VIDEO: You’ll get lost in the spellbinding dial of the H. Moser & Cie. Pioneer Centre Seconds Swiss Mad RedThor Svaboe
H.Moser have become central to the revival of deep fumé or degradè dial finishing. Their deep colours captivate your attention like no flat black dial ever could. In this video we check out the the H. Moser & Cie. Pioneer Centre Seconds Swiss Mad Red, which certainly lives up to its colourful name.
This luscious cherry cocktail offers a tasty take on the everyday sports watch. We know Moser watches from ironic haute horlogerie with their Swiss Alp series and some of last year’s most hypnotising dials with their unexpected collaboration with MB&F. But can they really do everyday?
The first impressions of the Pioneer Centre Seconds Swiss Mad Red tick my boxes in a big way. I am a dial man, always have been, and prefer coloured faces to monochrome minimalism – I just can’t help it. I also have a marked preference for three hand watches and the calm state of mind they put you in. There is something soothing about the slow cycle of the seconds hand doing its simple job and not telling you there is yet another email to process.
It’s no secret that Moser have mastered the abyss-like depths of fumé and I have lavished praise on their work on many occasions. But they still manage to surprise us with their cheeky brand of modernity. There’s inherent comfort here and a tougher look than expected in the rally-like vented rubber strap, which is a great fit to the thick-lugged tool case.
At 42.8mm this is actually larger than I would usually expect to enjoy, but the design dynamics of the Pioneer case imbues it with smooth comfort plus THAT candy dial could seal the deal. The case itself is no breakthrough design, but a sporty presence that sits snug on the wrist with its short smooth lugs. This is a counterpoint to the usual fanciful Moser fare of everything from ironic cheese cases (yes, really!), Apple watch pranks, and last year’s otherwordly Streamliner creations inspired by aerodynamic ’20s design.
While hardly groundbreaking, the case is a near perfect combination of brushed steel, slim scalloped sides, polished details and a just-so lug length. The simple and pebble-smooth bezel frames what is the entry ticket to the fascinating world of H.Moser & Cie.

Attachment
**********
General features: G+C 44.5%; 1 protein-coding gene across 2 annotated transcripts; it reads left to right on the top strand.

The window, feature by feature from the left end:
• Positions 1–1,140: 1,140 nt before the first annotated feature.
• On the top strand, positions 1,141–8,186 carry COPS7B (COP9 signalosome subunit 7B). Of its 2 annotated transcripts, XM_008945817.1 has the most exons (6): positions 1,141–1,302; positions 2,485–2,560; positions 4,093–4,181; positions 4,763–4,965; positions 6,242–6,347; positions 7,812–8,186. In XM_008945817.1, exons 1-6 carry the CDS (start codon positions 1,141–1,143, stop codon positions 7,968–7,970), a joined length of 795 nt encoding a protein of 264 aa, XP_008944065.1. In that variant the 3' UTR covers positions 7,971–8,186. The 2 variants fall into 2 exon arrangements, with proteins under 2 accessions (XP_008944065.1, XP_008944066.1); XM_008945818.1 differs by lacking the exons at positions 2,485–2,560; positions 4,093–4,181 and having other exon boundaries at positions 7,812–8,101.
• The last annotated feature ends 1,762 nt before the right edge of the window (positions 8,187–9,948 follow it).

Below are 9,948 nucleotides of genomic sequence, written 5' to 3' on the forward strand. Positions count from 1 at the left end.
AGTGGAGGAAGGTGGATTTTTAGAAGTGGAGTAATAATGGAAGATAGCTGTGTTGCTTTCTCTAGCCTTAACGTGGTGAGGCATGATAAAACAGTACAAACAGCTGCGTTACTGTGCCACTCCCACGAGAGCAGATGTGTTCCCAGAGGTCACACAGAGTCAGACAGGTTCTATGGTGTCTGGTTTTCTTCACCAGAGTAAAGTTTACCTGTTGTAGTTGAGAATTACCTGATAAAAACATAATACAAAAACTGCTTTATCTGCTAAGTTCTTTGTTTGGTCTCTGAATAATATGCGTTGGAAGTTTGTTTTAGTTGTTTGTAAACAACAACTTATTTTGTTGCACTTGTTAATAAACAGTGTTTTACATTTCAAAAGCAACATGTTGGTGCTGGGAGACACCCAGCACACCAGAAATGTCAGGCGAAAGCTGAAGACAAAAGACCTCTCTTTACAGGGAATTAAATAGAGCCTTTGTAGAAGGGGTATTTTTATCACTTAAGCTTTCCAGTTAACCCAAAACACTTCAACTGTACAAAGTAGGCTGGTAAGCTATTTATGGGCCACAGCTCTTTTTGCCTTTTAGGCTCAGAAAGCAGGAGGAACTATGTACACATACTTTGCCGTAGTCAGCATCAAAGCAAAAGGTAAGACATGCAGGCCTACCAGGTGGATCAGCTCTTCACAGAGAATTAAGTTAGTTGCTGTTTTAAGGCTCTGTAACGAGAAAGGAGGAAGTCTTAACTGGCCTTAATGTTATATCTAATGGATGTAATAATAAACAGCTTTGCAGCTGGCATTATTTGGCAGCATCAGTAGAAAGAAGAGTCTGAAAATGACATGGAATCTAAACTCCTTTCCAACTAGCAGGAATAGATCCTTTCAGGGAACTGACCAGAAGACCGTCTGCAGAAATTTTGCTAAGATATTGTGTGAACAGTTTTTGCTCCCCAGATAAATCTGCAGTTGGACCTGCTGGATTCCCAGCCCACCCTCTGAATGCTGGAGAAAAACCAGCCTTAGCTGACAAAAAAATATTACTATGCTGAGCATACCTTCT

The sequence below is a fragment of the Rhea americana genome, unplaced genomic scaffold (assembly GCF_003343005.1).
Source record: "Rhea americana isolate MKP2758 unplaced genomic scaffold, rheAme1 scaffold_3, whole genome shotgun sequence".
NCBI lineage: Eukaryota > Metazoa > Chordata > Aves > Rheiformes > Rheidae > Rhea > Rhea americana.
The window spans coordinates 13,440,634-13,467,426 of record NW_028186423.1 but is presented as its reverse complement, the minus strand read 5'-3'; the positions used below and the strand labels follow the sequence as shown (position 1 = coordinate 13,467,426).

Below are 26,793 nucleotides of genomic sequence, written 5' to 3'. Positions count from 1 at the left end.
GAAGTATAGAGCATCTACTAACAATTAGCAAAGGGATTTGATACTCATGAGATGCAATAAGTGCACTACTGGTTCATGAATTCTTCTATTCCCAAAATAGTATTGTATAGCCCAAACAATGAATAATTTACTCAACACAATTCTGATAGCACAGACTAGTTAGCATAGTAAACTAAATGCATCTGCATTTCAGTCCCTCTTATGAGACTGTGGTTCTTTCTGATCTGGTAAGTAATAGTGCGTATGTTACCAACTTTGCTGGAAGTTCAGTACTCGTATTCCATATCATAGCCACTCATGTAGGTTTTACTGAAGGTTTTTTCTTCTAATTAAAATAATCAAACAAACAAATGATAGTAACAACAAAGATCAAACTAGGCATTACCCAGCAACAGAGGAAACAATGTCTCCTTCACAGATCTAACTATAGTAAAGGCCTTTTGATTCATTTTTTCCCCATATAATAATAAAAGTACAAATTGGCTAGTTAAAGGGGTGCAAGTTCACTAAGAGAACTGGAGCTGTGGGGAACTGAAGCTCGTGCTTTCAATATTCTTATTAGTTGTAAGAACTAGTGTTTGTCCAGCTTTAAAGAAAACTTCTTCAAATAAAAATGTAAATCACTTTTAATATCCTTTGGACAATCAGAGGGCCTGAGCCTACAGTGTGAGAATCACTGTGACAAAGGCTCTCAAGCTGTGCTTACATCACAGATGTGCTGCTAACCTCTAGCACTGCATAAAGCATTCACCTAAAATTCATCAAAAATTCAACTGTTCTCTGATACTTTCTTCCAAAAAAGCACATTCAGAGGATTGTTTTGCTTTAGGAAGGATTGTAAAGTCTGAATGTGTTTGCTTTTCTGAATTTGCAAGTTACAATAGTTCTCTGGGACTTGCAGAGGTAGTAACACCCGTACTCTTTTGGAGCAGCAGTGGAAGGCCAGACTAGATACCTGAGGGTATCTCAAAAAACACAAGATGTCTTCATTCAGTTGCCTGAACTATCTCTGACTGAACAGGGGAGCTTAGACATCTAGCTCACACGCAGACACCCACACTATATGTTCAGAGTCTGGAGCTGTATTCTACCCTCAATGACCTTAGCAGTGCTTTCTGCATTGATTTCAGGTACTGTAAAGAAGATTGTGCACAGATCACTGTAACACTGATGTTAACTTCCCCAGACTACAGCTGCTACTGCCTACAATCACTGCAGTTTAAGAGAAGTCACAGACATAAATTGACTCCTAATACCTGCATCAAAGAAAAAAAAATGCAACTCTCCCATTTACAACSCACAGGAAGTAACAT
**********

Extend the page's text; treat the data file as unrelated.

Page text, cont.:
Once again with the dial, Moser is bringing the eye candy with a capital “C”. This is a cherry lollipop red that to me is almost erotic in its depth and saturation – a real treat for a dial fetishist like me.
Minimalism with a classical edge is what they do best in the Pioneer series. A smooth black rehaut frames that deep red, drawing you into the centre of the dial. The intricately polished hands have a swoopy leaf shape with inset lume, complimenting the sweep of calligraphy in the logo.
The strong arrowhead indices and absence of a date window underline the overall feeling of cohesion. Turn the watch around and my dial worship has its mechanical counterpoint in the automatic HMC200 movement from their sister company Precision Engineering AG. If you’re not drawn to dial art, put your loupe on to enjoy the traditional craftmanship of this in-house movement.
Traditional Geneva striping accentuates the bridges and mainplates with all the details as traditional as the case is modern at heart. The standards of craftsmanship are superb, right down to razor-sharp anglage, seen through a skeletonised 18K gold rotor.
That movement might distract me for a moment, but I’m still lost in that cherry cocktail abyss. That dial is only one of the details that actually makes this a great everyday sports watch – there’s also the 120m depth rating and a long power reserve of 72 hours. Yet with an H.Moser, “everyday” is never a term that entirely fits. Truth be told, there’s nothing remotely ordinary about this watch.
The H.Moser & Cie. Pioneer Centre Seconds Swiss Mad Red, price and availability:
The H. Moser & Cie. Pioneer Centre Seconds Swiss Mad Red is CHF 12,900. For more details, visit H.Moser & Cie. right here.
Made in partnership with H. Moser & Cie. However, the opinions expressed in this article are our own in accordance with our Editorial Policy.